styles vs. seasons

Every once in a while a theory seizes me. A while ago one started to swirl around in my brain when I posted a question about enduring styles.

The suggestions from my readers had some things in common. It seems that persistent styles are often…

  1. based on menswear
  2. developed from sport-specific clothing
  3. adapted from military uniforms
  4. are not necessarily attractive
  5. are always comfortable
  6. are always functional

The other thing I realized is that even “basic” styles are not “trendless”. In fact, looking at these styles made me realize that “trends” don’t necessarily live and die in a single season. A trend can also last for decades. While some trends die quickly and are only worth a quick buck to the fast fashion types, long-term trends have the ability to build successful businesses on a single style number.

That’s really interesting to me. It seems like so many companies struggle to produce collections on a seasonal basis, spending huge amounts on design and development for a vast array of styles only to do it all over again in another six months. Yet when I analyze successful companies, they tend to carry over a couple successful styles season after season, and rather than introducing new styles seasonally, they develop new styles as their success affords.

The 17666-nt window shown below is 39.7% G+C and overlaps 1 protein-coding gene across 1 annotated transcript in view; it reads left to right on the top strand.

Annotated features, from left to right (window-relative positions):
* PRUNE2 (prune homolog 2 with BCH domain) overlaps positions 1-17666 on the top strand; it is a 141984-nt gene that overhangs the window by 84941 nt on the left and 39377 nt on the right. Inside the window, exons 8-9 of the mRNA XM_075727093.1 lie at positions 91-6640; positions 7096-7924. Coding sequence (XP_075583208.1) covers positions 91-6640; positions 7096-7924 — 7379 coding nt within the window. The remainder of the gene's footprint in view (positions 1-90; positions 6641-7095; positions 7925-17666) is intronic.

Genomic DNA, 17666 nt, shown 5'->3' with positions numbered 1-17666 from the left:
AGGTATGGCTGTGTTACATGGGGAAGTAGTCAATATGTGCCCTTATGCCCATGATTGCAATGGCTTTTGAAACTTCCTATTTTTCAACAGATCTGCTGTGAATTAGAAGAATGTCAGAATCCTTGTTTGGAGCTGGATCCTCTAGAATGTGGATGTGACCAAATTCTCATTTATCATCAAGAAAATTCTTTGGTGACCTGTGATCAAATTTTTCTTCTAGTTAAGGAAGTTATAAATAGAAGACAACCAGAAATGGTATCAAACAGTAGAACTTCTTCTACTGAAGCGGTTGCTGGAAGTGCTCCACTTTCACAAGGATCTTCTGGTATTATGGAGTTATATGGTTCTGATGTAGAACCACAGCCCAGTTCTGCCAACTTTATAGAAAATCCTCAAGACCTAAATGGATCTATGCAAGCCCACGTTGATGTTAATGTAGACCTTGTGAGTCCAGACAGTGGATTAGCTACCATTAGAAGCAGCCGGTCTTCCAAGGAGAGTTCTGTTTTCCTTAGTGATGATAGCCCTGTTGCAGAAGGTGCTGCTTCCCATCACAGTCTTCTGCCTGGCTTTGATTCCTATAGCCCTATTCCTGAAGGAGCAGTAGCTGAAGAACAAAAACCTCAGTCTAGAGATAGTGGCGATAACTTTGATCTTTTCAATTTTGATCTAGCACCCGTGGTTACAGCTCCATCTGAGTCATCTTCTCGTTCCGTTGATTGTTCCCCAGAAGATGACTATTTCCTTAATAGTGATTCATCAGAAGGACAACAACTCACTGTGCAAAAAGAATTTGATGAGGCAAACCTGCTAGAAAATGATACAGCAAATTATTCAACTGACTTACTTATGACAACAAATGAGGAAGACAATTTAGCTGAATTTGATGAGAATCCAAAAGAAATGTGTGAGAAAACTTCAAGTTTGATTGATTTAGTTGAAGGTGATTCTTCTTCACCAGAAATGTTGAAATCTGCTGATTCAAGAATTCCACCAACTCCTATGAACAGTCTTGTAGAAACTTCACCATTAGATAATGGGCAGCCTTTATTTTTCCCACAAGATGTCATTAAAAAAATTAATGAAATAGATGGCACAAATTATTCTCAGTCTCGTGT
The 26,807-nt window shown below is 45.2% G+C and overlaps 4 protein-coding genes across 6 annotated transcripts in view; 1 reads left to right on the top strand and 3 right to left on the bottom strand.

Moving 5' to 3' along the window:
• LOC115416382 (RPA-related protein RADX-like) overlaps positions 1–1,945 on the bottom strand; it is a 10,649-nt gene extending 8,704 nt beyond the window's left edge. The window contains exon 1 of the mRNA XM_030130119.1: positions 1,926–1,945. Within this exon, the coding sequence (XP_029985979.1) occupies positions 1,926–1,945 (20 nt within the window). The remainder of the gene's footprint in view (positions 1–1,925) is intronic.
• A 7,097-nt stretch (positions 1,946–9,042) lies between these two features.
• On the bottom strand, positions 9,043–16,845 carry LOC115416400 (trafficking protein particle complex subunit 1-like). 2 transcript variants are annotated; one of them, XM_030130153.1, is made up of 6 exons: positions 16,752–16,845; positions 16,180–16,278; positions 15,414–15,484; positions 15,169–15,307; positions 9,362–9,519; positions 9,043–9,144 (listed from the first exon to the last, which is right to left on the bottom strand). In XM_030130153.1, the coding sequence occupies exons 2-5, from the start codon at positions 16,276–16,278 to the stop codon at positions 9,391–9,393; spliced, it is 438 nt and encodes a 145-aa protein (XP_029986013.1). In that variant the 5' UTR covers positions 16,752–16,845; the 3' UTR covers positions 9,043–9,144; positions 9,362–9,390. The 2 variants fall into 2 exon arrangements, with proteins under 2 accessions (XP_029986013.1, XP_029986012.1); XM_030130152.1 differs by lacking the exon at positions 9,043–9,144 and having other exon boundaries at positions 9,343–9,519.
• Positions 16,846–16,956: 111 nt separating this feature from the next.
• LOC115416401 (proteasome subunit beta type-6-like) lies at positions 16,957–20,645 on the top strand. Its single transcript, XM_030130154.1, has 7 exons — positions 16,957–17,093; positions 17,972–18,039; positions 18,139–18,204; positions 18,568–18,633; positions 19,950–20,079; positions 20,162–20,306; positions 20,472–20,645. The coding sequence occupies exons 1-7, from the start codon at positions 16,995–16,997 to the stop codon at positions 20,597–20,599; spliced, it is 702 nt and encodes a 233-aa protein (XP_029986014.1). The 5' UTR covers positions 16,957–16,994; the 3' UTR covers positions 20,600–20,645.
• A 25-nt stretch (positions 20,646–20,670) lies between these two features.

Why not intentionally build a company based on the idea of creating a single style? Not just any style – a hit style. A style that embodies the essence of a long-term trend. This isn’t a new idea, I know. But this was never discussed in my fashion design education.

I’ve ranted before about how the seasonal model doesn’t serve new labels well. The great thing about the single-style-number model is that it is non-seasonal and financially attainable.

This idea dovetails nicely with my idea for branding Canadian Fashion. Stay tuned.

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4 thoughts on “styles vs. seasons”

  1. isnt that really what dianne von furstenburg did with her wrap dress? and i feel as if kara janx is trying to do that too with her own wrap dresses… or am i reading you wrong?

  2. This is completely true. I wonder if anyone else notices how huge the “gothic elegance” and military-style looks were last fall, and it’s happening all over again.

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